With graves marked only with numbers, not names, burial services were held Thursday for 11 more unidentified bodies found in Bucha, the town outside the Ukrainian capital of Kyiv that saw hundreds of people slaughtered under Russian occupation early in the war.
Under a grim gray sky, the two women and eight men were buried following their discovery in a mass grave near the town’s Church of Andrew the Apostle, in the wake of the Russian withdrawal in late March. The 11th victim had been shot dead and was found in the village of Chervone, 17 kilometers (10 miles) further outside the Ukrainian capital.
The civilian killings at Bucha have become a symbol of brutality of the war. They were carried out as Russia launched a failed effort to capture the Ukrainian capital after it invaded the country on Feb. 24.
Wrapped in plastic, the bodies arrived in a refrigerator truck, were placed in wooden caskets and then buried separately.
“We are praying for the souls of those killed unjustly,” said Father Andriy, an Orthodox priest who led Thursday’s service near the site where the mass grave was found. “God knows their names.”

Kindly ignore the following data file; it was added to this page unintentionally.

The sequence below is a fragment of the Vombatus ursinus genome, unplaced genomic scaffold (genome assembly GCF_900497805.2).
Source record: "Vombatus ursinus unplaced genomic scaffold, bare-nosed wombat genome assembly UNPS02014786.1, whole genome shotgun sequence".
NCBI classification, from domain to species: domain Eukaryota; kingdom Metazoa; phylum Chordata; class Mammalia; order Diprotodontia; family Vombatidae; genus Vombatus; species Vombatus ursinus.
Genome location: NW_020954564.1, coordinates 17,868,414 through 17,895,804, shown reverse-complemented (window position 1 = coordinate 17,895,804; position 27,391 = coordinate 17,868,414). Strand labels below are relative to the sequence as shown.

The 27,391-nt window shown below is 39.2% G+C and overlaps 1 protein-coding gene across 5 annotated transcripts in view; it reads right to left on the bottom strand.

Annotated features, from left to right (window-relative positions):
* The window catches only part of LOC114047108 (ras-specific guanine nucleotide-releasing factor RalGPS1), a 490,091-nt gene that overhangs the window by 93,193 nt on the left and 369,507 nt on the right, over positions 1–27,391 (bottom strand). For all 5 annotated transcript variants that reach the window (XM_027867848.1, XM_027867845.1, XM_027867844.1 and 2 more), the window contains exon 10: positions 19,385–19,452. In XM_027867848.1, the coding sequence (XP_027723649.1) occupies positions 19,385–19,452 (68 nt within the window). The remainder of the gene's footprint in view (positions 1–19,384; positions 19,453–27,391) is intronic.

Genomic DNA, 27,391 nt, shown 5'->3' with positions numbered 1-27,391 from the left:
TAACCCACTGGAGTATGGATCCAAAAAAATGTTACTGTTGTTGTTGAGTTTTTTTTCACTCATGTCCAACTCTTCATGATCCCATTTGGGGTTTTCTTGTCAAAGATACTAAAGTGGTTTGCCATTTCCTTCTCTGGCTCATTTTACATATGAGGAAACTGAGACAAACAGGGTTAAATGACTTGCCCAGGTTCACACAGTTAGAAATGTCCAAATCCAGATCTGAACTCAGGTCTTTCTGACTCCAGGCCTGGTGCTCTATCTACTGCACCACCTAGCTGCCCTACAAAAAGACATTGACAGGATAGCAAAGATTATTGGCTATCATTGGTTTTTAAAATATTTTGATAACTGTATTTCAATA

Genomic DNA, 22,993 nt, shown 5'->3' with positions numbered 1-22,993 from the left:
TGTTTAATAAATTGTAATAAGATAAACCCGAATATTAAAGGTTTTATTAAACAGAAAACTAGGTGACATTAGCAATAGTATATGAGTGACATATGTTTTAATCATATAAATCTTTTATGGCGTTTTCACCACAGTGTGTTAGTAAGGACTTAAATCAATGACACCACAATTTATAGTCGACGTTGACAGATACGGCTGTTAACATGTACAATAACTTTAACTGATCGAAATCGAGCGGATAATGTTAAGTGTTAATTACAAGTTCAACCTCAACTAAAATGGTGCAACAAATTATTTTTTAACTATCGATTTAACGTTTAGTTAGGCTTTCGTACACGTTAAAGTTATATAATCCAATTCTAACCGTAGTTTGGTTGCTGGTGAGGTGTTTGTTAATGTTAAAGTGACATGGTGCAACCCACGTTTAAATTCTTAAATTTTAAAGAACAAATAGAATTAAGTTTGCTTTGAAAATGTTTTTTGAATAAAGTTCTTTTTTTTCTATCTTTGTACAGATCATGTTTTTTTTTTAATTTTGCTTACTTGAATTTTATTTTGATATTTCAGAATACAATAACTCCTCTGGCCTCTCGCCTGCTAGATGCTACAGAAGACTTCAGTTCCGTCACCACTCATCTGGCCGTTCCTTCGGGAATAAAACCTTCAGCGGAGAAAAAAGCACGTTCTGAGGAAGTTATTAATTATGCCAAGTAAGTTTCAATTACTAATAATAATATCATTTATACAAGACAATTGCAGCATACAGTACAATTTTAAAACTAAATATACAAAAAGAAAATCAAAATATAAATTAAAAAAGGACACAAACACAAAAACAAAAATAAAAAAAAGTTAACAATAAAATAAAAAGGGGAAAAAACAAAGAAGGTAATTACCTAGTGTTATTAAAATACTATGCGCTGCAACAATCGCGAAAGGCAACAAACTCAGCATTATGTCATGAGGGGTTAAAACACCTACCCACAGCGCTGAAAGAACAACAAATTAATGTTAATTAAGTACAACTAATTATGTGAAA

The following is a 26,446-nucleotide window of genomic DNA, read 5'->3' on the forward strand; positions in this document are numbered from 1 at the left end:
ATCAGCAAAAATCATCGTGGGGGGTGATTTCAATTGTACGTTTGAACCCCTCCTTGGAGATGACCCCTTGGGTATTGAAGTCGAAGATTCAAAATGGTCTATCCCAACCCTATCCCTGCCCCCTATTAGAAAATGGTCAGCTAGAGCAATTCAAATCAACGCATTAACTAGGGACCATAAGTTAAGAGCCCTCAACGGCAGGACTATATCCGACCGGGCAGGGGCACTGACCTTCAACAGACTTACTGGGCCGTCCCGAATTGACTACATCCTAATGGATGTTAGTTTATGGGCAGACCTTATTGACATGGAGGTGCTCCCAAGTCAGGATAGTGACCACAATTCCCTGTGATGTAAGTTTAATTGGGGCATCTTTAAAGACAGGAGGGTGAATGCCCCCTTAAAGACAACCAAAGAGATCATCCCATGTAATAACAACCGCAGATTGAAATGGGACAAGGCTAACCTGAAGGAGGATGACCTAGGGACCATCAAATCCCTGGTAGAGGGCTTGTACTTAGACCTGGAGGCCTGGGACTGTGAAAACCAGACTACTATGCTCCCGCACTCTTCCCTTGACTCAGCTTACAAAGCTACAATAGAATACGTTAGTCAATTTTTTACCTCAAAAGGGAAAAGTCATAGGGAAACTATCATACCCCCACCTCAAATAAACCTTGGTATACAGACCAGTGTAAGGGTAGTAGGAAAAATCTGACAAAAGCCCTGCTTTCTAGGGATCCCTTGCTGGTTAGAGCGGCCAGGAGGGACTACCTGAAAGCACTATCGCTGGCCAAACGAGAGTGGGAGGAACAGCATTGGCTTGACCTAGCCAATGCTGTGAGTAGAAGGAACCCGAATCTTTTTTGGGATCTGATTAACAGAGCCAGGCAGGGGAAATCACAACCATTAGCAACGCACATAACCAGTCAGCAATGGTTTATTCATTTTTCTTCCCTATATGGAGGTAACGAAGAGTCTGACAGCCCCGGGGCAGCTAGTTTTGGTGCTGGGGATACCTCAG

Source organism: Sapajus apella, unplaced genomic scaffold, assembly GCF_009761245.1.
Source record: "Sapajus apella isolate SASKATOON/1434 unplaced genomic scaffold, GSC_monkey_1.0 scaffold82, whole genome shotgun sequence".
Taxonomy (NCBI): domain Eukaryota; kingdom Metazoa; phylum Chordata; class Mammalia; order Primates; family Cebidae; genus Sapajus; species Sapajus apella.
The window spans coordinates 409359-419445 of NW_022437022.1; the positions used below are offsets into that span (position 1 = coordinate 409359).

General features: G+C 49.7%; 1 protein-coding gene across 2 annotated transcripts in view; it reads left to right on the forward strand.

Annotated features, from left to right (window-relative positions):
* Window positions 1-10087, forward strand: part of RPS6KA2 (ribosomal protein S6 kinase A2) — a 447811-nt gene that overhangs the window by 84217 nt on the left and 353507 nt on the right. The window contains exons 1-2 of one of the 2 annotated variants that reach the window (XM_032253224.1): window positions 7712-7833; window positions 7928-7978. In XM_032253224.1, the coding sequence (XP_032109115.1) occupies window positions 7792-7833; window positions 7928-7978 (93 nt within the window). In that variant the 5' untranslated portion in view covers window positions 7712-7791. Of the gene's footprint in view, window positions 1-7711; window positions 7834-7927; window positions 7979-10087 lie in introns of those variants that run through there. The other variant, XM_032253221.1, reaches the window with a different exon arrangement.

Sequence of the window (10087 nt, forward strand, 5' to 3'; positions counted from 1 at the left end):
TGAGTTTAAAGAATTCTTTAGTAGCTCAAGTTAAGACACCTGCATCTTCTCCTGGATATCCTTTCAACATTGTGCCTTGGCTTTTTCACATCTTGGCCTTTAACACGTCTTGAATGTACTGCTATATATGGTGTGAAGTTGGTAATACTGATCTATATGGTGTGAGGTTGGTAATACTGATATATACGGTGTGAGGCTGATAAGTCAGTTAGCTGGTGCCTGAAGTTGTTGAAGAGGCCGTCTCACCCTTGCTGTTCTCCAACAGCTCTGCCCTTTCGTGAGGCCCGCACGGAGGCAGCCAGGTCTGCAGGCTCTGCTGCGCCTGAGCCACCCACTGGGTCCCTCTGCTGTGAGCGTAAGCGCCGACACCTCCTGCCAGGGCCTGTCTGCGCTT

It was a second such funeral of unidentified bodies in Bucha, after an Aug. 9 service in which 15 people were buried.
Municipal authorities say 458 bodies have been found in the Bucha area after the 33-day Russian occupation. They include 12 bodies of children, in most cases killed with their parents.
Authorities said 116 bodies were found in the mass grave near the Church of Andrew the Apostle.
The process of identification began in April at several morgues in Kyiv region. The bodies are buried one month after the autopsy, remaining unidentified if relatives cannot be found to formally name them.
In one example, Oleksandr Khmaruk, 37, was originally listed as a number, as his parents at first were unable to find his body due to a bureaucratic mix-up. Khmaruk, who served in the Ukrainian armed forces in 2014-15, is believed to have been dragged from his home and shot at a checkpoint by Russian soldiers.
“We are working with a list of approximately 50 bodies that remain unidentified,” said Mykhailyna Skoryk-Shkarivska, the deputy mayor of Bucha, adding that the number has changed as more family members are found.
“We hope these numbers will change into names,” she said.
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